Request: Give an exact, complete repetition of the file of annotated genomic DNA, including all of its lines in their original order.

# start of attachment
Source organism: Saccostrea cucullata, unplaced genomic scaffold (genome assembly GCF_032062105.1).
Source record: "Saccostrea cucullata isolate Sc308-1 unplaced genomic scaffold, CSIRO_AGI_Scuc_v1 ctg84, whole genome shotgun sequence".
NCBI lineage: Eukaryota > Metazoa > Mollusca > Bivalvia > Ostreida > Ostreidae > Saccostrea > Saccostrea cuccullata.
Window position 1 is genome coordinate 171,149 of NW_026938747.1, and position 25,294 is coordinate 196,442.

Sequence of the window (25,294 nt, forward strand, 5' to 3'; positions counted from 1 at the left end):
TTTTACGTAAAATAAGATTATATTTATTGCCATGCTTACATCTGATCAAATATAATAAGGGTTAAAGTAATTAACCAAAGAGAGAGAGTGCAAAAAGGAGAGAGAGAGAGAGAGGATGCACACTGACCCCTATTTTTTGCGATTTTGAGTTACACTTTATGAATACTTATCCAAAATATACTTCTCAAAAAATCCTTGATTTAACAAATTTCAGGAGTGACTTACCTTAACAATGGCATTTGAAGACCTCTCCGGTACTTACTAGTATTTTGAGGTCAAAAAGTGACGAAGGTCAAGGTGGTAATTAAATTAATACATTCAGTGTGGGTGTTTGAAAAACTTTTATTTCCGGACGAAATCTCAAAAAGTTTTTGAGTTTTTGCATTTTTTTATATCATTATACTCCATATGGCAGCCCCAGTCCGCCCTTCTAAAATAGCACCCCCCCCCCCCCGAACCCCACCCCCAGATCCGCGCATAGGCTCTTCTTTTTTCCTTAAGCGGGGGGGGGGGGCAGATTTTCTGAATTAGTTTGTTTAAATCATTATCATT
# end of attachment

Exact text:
Source organism: Saccostrea cucullata, unplaced genomic scaffold (genome assembly GCF_032062105.1).
Source record: "Saccostrea cucullata isolate Sc308-1 unplaced genomic scaffold, CSIRO_AGI_Scuc_v1 ctg84, whole genome shotgun sequence".
NCBI lineage: Eukaryota > Metazoa > Mollusca > Bivalvia > Ostreida > Ostreidae > Saccostrea > Saccostrea cuccullata.
Window position 1 is genome coordinate 171,149 of NW_026938747.1, and position 25,294 is coordinate 196,442.

Sequence of the window (25,294 nt, forward strand, 5' to 3'; positions counted from 1 at the left end):
TTTTACGTAAAATAAGATTATATTTATTGCCATGCTTACATCTGATCAAATATAATAAGGGTTAAAGTAATTAACCAAAGAGAGAGAGTGCAAAAAGGAGAGAGAGAGAGAGAGGATGCACACTGACCCCTATTTTTTGCGATTTTGAGTTACACTTTATGAATACTTATCCAAAATATACTTCTCAAAAAATCCTTGATTTAACAAATTTCAGGAGTGACTTACCTTAACAATGGCATTTGAAGACCTCTCCGGTACTTACTAGTATTTTGAGGTCAAAAAGTGACGAAGGTCAAGGTGGTAATTAAATTAATACATTCAGTGTGGGTGTTTGAAAAACTTTTATTTCCGGACGAAATCTCAAAAAGTTTTTGAGTTTTTGCATTTTTTTATATCATTATACTCCATATGGCAGCCCCAGTCCGCCCTTCTAAAATAGCACCCCCCCCCCCCCGAACCCCACCCCCAGATCCGCGCATAGGCTCTTCTTTTTTCCTTAAGCGGGGGGGGGGGGCAGATTTTCTGAATTAGTTTGTTTAAATCATTATCATT